As things currently stand, King is in a no-win situation.  If he continues to kick the can down the road, he looks indecisive and will be viewed as not taking the race seriously.  If he announces he’s running, Republicans and the media alike are going to wonder what took so long.  If he bows out, liberals will call him a coward and Republicans will wonder what good it did for him to drag out his decision so long.

The smart play is to punt and let those eager to get going formally jump into the race.  There is more than a year before the Republican primary, which means there is plenty of time for King to survey the land.  The worst thing he could do is continue to let the media hash out his decision making process in public.  The best laid campaign plans are done in private, not in the newspaper.

Punting the decision would give King and the other potential candidates some space in which they all can operate.  There is no reason why King should be forced to say yes or no to a Senate race 18 months before the general election, but he needs to regroup and take a step back and reassess his options without the help of the media.

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About the Author

Craig Robinson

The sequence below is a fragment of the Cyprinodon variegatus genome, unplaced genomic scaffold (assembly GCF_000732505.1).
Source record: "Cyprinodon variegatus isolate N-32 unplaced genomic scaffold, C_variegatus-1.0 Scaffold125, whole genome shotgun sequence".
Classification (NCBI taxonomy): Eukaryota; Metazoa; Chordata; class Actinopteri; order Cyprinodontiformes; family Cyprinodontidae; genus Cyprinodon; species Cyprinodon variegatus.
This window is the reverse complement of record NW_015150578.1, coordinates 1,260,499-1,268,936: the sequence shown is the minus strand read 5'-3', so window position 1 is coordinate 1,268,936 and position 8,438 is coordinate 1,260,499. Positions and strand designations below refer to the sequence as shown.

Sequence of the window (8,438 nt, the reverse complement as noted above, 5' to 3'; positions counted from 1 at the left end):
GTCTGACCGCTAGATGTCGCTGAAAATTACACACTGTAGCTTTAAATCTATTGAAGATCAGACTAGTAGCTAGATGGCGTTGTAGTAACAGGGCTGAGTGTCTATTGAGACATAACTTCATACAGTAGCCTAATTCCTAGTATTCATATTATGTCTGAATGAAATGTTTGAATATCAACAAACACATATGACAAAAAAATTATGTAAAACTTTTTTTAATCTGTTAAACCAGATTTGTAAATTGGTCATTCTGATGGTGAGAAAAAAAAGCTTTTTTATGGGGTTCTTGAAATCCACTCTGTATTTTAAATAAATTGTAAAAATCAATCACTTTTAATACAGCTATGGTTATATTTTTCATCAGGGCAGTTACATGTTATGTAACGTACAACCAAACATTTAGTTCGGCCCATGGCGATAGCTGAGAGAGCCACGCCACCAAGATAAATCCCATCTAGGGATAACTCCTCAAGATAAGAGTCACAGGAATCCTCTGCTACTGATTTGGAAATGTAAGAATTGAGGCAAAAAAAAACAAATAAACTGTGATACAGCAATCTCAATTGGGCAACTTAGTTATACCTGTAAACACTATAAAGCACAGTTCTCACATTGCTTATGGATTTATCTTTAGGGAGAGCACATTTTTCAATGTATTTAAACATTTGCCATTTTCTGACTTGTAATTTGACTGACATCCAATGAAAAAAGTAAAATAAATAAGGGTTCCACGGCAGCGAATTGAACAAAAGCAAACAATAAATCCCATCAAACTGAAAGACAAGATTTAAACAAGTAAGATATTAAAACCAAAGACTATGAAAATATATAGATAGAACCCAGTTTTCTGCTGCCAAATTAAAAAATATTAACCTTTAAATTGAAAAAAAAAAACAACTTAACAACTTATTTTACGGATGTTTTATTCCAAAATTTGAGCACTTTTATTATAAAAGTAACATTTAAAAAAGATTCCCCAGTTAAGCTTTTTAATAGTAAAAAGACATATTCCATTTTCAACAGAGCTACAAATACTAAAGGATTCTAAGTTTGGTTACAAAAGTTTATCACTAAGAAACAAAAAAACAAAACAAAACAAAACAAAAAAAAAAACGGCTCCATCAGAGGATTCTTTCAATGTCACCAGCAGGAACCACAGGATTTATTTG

Craig Robinson is the founder and editor-in-chief of, a political news and commentary site he launched in March of 2009. Robinson’s political analysis is respected across party lines, which has allowed him to build a good rapport with journalist across the country. Robinson has also been featured on Iowa Public Television’s Iowa Press, ABC’s This Week, and other local television and radio programs. Campaign’s & Elections Magazine recognized Robinson as one of the top influencers of the 2012 Iowa Caucuses. A 2013 Politico article sited Robinson and as the “premier example” of Republican operatives across the country starting up their own political news sites. His website has been repeatedly praised as the best political blog in Iowa by the Washington Post, and in January of 2015, Politico included him on the list of local reporters that matter in the early presidential states. Robinson got his first taste of Iowa politics in 1999 while serving as Steve Forbes’ southeast Iowa field coordinator where he was responsible for organizing 27 Iowa counties. In 2007, Robinson served as the Political Director of the Republican Party of Iowa where he was responsible for organizing the 2007 Iowa Straw Poll and the 2008 First-in-the-Nation Iowa Caucuses. Following the caucuses, he created his own political news and commentary site, Robinson is also the President of Global Intermediate, a national mail and political communications firm with offices in West Des Moines, Iowa, and Washington, D.C. Robinson utilizes his fundraising and communications background to service Global’s growing client roster with digital and print marketing. Robinson is a native of Goose Lake, Iowa, and a 1999 graduate of St. Ambrose University in Davenport, where he earned degrees in history and political science. Robinson lives in Ankeny, Iowa, with his wife, Amanda, and son, Luke. He is an active member of the Lutheran Church of Hope.